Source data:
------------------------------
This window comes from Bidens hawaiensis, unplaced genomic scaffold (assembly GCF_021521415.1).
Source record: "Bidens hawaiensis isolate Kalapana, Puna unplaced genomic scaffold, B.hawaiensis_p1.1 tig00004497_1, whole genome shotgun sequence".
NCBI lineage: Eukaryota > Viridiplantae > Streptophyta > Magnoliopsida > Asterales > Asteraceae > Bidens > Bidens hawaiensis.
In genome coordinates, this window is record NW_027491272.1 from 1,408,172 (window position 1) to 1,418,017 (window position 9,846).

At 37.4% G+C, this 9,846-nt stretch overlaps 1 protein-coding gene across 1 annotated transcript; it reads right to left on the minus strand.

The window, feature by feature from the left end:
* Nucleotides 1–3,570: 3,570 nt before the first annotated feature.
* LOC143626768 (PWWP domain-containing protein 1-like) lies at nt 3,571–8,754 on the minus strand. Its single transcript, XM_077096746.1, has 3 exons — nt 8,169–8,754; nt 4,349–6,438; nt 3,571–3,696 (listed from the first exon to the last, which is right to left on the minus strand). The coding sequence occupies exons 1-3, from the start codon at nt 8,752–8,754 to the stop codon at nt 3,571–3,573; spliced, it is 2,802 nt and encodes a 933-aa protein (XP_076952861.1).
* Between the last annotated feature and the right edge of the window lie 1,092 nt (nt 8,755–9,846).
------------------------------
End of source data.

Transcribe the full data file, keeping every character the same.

This window comes from Bidens hawaiensis, unplaced genomic scaffold (assembly GCF_021521415.1).
Source record: "Bidens hawaiensis isolate Kalapana, Puna unplaced genomic scaffold, B.hawaiensis_p1.1 tig00004497_1, whole genome shotgun sequence".
NCBI lineage: Eukaryota > Viridiplantae > Streptophyta > Magnoliopsida > Asterales > Asteraceae > Bidens > Bidens hawaiensis.
In genome coordinates, this window is record NW_027491272.1 from 1,408,172 (window position 1) to 1,418,017 (window position 9,846).

At 37.4% G+C, this 9,846-nt stretch overlaps 1 protein-coding gene across 1 annotated transcript; it reads right to left on the minus strand.

The window, feature by feature from the left end:
* Nucleotides 1–3,570: 3,570 nt before the first annotated feature.
* LOC143626768 (PWWP domain-containing protein 1-like) lies at nt 3,571–8,754 on the minus strand. Its single transcript, XM_077096746.1, has 3 exons — nt 8,169–8,754; nt 4,349–6,438; nt 3,571–3,696 (listed from the first exon to the last, which is right to left on the minus strand). The coding sequence occupies exons 1-3, from the start codon at nt 8,752–8,754 to the stop codon at nt 3,571–3,573; spliced, it is 2,802 nt and encodes a 933-aa protein (XP_076952861.1).
* Between the last annotated feature and the right edge of the window lie 1,092 nt (nt 8,755–9,846).